Constructive liberal discourse has been a source of important gains on these issues. The alternatives are toxic.
Despite an unusual number of 9-0 opinions this Supreme Court term, there are deep ideological divisions just below the surface.
The former Tennessee senator and White House chief of staff died Thursday at 88.
It's been a year since the Supreme Court gutted the law, and racial justice remains elusive.
The Supreme Court struck down a Massachusetts law creating a 35-foot buffer zone around abortion clinics. It's a narrow decision that says a lot about free speech.
The unanimous decision in Noel Canning v. NLRB limits the power of the White House to fill federal posts—and could have a major impact after the midterm elections.
Faced with sweeping social change, conservative Christians are walling themselves off from secular society. But when religion isolates itself, both sides lose.
The regional differences, and similarities, in the long struggle to come to terms with racial injustice in the United States.
The Supreme Court laid down a marker for privacy in the smartphone era Wednesday—and Chief Justice John Roberts showed a surprising new savviness about technology.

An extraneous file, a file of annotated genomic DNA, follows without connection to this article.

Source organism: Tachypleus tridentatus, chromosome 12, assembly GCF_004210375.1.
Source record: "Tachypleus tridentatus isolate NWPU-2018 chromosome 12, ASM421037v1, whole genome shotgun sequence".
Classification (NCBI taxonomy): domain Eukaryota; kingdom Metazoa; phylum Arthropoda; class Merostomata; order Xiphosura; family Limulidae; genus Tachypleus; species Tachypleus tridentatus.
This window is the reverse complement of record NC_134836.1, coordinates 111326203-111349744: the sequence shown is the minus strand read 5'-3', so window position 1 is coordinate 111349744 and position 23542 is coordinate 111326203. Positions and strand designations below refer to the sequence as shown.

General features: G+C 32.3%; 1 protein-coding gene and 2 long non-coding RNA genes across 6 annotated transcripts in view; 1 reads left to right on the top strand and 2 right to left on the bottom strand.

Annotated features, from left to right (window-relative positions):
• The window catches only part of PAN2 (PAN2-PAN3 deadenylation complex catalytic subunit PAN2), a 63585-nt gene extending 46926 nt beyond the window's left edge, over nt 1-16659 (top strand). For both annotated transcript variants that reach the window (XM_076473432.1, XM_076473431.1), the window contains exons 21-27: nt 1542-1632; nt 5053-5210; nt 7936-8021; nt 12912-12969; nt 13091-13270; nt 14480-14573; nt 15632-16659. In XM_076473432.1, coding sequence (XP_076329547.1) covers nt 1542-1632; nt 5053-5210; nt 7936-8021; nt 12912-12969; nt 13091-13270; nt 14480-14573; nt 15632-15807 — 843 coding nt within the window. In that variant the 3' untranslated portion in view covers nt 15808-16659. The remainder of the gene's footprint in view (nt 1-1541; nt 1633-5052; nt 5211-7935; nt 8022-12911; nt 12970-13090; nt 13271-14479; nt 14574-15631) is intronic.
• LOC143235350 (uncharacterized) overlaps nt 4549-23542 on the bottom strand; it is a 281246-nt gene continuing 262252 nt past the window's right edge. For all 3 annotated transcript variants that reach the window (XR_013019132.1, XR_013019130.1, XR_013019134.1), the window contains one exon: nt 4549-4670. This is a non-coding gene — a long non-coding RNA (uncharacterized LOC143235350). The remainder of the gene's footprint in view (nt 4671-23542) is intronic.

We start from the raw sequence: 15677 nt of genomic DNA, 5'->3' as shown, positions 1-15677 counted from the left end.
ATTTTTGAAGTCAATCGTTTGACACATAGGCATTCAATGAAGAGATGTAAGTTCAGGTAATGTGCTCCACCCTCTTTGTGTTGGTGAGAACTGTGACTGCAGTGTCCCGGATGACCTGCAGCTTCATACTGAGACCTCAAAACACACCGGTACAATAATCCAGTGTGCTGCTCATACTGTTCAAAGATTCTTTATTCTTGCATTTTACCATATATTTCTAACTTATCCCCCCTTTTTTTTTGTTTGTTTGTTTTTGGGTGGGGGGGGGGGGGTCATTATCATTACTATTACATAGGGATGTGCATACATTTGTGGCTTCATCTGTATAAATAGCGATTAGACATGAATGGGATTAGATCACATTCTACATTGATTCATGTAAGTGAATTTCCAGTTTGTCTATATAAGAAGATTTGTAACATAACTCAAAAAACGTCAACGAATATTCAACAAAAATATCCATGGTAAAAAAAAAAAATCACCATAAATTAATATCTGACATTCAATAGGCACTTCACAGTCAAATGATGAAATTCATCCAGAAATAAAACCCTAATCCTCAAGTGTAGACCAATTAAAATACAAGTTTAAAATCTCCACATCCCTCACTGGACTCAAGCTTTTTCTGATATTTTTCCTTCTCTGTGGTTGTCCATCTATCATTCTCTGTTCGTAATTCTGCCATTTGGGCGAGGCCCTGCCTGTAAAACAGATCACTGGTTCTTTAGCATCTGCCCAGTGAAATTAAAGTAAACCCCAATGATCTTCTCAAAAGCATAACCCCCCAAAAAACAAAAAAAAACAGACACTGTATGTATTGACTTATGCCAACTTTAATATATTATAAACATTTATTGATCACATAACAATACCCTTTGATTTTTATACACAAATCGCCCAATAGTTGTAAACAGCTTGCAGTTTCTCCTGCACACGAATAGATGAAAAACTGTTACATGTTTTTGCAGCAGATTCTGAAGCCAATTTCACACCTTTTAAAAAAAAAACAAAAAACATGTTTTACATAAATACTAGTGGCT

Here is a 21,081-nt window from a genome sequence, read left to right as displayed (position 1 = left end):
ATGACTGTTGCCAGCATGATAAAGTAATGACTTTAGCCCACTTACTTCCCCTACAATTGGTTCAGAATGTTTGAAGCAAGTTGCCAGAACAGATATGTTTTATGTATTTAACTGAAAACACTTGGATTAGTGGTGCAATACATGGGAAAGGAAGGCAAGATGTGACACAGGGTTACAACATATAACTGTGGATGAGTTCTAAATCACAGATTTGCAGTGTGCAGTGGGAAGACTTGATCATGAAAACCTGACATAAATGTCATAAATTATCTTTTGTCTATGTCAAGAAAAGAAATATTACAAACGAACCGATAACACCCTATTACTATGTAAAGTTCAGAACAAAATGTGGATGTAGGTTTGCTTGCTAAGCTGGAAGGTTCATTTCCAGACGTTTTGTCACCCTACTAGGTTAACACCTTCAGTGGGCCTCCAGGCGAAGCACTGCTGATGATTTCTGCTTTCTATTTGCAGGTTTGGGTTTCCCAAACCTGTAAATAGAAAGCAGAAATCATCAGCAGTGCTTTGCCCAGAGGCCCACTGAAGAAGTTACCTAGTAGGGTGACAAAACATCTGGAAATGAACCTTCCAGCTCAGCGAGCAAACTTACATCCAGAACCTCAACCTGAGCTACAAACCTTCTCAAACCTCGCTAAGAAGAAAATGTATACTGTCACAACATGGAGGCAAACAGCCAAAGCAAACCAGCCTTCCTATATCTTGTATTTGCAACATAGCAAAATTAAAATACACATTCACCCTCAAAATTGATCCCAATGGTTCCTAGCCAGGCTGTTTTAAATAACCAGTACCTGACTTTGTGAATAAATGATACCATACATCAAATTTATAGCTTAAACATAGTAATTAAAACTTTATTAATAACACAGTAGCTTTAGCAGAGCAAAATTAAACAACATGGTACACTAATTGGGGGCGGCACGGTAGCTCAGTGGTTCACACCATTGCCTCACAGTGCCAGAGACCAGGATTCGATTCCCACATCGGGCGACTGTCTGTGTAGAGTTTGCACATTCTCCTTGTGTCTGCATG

The incumbent beat back a challenge by turning out unlikely Republican primary ballots.
National conservatives came up short Tuesday in Mississippi and Oklahoma. Maybe the Republican base just isn't as angry as they thought.
"Limiting wars to those that are in the national interest and can be won eliminates many wars." You wouldn't think politicians and thinkers would need to be reminded of this point, but they do.
One of several memos used to justify the drone execution of U.S. citizen Anwar al-Awlaki has finally been released.
The court's 5-4 ruling is a minor curb on the agency's power, but it doesn't affect the agency's carbon-emissions proposal.
The most searing critiques of George Will's much-maligned column on rape misrepresent his arguments, illustrating a common flaw in American public discourse.
The national death-row population is roughly 42 percent black—nearly three times the proportion in the general population.
The case for reparations: a narrative bibliography
"We win each battle, but the battles keep happening. And to our chagrin, we don't seem to be winning the wars. By almost any criterion, we are less 'victorious' today than half a century ago."
Mark Schmitt and Ilya Shapiro debate money in politics.